Administrations provide ‘ally’ training for liberal causes
In an era of increasing social activism and political unrest on campuses across the country, some colleges have initiated programs to hire students as agents of “social justice,” in some cases paying them for their labor.
At Texas Tech University in Lubbock, Texas, the student housing department is running a “social justice advocate” program. According to the job description, a Social Justice Advocate at Texas Tech is meant to “demonstrate leadership and advocacy by promoting advancement and development of diversity, multiculturalism, social identity development and social justice through diverse programming, educational interactions, training, community development, and educational dialogues within assigned residential complexes.”
A social justice advocate at Texas Tech will have a “staring [sic] pay [of] $8.00 an hour” for “18.5 scheduled hours a week,” which translates to $148 per week. Advocates can also request more time, “up to 20 hours total per week,” for a total of $160 per week.
The university states that “by promoting social justice themes and education within TTU Residence Halls, [Social Justice Advocates] will have the opportunity to create inclusive environments and promote student personal growth.”
“Throughout the selection and training process, successful SJA candidates will demonstrate a willingness to learn concepts related to multiculturalism and social identity development theory, creation of educational programming for residents, and an interest in social justice advocacy within the residence halls.”
The University of Richmond and Florida State University, meanwhile, are holding workshops to train social justice “allies.”
At Florida State, the “Social Justice Ally Training” is run by the Center for Leadership and Social Change. According to its website, the mission of this program is to “educate members of the Florida State community about issues related to social justice in order to develop allies who will promote an equitable and inclusive environment and serve as social change agents in a diverse and global society.”
The program is a set of two training workshops which occur four times this semester. The goals of the program are to determine effective strategies related to combating social justice issues by, in part, “developing an awareness…[of] racism, classism, religious oppression, sexism, heterosexism, gender oppression, ableism, ageism and adultism, and xenophobia.”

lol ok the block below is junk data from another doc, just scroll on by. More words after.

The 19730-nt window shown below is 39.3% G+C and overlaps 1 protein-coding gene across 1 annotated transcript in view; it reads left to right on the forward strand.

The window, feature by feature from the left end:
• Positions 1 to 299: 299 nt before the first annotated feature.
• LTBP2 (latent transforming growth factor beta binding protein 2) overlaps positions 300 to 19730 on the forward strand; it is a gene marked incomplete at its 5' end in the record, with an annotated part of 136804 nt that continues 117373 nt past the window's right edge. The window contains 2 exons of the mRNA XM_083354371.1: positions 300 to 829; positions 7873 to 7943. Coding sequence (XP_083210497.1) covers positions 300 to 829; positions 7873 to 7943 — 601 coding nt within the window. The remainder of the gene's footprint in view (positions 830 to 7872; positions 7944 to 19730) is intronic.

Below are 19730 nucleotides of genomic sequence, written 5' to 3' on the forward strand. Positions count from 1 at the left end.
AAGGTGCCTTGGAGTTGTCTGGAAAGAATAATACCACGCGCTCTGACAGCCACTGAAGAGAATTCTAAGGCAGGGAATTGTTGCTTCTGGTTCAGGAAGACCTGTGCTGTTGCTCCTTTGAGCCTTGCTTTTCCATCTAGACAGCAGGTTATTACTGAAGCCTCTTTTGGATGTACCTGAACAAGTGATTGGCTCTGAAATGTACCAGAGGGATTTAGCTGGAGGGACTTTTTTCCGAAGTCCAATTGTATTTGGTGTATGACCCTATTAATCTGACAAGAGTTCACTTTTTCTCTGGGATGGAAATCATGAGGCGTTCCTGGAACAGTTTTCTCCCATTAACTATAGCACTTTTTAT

Reached via email, Flordia State spokeswoman Laura Osteen told The College Fix that “each session has approximately 10 to 12 participants” and that “participants may be faculty, staff, or students.”
“Our motivation is to engage in discussion and dialogue to enhance the inclusion of everyone within our community,” Osteen told The Fix. “And while each participant may engage with different hopes for what is ‘effective’ for them, I believe [the Social Justice Ally Training program] has been effective at this goal.”
The University of Richmond has a similar program to Florida State University called “Ally Training.” The program, according to its website, “educates members of the University community about lesbian, gay, bisexual, trans, and queer (LGBTQ) issues and racially marginalized communities to create a network of allies who, together with members of the LGBTQ and racially marginalized communities, work to create a community of safety and full inclusion for all its members.”
The university’s training includes workshops “for faculty, staff, and student leaders designed to help them become more sensitive and informed allies for marginalized communities,” Safezone Ally Training “in order to create a university culture of acceptance,” Trans Advocate Training to “expand the knowledge and familiarity of Lesbian, Gay, Bisexual, Transgender and Queer (LGBTQ) issues,” and their own Social Justice Advocate to engage “participants in intersectional dialogue” and provide “practical tools which can be used for growth, development, and empowerment to help foster social justice advocacy within the University of Richmond community.”
The College Fix reached out to the University of Richmond and Texas Tech University repeatedly via emails and telephone. Neither university responded.